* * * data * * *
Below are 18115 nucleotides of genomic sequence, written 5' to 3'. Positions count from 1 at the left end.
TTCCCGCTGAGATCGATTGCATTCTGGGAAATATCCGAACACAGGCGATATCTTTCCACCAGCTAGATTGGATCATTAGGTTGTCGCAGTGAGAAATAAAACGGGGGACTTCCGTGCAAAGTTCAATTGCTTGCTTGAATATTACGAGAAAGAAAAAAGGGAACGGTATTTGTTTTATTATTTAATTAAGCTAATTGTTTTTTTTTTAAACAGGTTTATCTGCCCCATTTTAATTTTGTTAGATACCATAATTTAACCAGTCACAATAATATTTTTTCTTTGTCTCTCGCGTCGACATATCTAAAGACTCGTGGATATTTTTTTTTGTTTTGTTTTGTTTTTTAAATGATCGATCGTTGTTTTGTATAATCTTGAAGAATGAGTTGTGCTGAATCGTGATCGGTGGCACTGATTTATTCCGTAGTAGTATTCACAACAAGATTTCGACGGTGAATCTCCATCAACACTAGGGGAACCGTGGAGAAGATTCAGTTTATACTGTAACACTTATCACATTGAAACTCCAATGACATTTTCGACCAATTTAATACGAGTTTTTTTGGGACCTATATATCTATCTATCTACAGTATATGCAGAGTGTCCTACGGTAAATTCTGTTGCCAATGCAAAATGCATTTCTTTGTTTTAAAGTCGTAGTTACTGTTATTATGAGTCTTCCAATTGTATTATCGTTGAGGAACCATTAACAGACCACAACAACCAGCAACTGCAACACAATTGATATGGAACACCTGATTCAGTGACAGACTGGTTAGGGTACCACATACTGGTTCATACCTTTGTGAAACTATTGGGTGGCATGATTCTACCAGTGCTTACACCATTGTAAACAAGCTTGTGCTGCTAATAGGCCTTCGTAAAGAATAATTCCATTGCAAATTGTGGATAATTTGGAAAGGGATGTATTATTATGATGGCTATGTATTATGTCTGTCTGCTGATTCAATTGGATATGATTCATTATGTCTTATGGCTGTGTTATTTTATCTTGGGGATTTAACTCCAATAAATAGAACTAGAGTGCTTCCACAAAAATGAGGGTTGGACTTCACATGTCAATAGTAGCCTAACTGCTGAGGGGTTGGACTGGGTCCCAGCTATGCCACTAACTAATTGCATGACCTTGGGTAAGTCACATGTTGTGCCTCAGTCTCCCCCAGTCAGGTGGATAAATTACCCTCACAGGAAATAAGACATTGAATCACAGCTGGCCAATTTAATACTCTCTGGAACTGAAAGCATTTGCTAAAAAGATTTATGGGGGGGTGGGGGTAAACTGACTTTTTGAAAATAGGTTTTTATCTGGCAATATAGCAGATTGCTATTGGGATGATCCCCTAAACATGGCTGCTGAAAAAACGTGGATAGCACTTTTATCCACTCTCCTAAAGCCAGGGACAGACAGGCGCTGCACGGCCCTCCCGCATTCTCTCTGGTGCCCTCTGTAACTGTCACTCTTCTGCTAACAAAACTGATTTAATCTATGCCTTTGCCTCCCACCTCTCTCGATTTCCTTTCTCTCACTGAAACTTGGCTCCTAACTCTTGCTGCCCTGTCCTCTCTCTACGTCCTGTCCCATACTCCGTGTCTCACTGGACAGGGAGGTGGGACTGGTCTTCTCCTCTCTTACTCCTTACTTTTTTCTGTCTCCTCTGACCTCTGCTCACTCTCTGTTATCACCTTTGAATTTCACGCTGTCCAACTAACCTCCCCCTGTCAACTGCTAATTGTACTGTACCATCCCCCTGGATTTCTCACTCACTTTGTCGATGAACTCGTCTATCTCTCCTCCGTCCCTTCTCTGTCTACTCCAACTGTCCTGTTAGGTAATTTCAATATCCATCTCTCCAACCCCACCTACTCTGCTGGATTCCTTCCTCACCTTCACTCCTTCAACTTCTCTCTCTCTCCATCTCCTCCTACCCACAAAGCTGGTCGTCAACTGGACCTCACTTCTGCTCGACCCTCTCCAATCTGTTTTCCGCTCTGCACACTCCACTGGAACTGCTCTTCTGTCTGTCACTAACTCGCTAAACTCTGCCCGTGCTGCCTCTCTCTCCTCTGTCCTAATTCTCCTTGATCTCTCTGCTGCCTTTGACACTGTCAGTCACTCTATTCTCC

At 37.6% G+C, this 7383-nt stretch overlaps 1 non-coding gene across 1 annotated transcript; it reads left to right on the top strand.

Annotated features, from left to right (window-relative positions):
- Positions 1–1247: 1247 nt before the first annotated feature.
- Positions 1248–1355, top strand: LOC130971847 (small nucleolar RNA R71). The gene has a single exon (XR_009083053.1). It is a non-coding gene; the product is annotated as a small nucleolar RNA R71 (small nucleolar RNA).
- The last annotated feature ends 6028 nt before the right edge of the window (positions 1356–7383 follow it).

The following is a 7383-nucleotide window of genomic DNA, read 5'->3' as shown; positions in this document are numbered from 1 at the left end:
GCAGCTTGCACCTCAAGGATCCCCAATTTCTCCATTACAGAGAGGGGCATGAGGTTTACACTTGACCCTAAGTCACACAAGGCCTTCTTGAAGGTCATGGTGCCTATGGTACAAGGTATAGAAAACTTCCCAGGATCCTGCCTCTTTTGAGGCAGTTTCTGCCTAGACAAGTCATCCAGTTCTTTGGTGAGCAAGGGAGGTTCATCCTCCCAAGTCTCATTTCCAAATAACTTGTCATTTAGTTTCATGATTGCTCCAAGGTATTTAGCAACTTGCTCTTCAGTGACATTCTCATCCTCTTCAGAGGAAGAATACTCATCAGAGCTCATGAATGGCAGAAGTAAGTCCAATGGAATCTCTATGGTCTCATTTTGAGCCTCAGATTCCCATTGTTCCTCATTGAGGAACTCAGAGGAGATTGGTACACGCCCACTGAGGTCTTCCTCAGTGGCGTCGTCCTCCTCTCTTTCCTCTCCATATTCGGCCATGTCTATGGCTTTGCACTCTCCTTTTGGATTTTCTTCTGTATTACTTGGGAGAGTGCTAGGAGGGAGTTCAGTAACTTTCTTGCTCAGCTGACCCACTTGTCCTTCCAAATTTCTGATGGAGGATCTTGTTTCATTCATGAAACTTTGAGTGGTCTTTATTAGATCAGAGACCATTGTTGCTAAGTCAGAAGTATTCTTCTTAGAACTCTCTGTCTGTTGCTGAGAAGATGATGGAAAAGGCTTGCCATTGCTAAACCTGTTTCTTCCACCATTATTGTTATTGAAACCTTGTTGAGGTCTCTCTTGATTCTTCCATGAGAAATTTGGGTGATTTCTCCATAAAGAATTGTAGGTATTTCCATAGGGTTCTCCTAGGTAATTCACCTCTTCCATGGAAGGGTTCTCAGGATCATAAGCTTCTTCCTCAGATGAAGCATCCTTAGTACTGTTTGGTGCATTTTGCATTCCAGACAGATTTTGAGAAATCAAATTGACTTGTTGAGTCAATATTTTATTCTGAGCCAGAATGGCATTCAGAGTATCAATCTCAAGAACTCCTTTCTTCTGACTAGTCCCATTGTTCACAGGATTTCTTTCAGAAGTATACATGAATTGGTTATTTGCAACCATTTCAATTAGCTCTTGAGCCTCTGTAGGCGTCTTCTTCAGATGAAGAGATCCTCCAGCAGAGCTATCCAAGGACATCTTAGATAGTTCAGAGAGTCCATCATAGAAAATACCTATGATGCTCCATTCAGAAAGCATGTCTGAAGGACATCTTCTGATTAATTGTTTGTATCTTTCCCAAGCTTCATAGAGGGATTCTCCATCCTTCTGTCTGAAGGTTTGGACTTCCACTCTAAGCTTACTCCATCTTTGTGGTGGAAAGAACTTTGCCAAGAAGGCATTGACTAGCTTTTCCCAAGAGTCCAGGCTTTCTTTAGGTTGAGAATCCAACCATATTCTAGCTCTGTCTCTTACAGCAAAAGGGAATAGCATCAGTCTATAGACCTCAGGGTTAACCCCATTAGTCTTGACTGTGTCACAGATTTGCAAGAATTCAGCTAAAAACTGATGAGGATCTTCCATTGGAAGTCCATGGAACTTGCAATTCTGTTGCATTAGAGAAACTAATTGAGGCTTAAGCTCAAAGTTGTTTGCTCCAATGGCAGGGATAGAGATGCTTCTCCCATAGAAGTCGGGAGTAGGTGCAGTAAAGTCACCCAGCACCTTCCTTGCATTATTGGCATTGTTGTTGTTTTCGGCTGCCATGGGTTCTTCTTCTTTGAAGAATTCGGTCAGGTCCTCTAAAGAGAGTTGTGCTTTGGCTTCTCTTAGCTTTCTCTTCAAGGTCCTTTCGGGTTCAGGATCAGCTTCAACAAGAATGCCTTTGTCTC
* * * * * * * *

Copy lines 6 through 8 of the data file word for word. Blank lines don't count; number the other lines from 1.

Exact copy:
- Positions 1248–1355, top strand: LOC130971847 (small nucleolar RNA R71). The gene has a single exon (XR_009083053.1). It is a non-coding gene; the product is annotated as a small nucleolar RNA R71 (small nucleolar RNA).
- The last annotated feature ends 6028 nt before the right edge of the window (positions 1356–7383 follow it).

The following is a 7383-nucleotide window of genomic DNA, read 5'->3' as shown; positions in this document are numbered from 1 at the left end: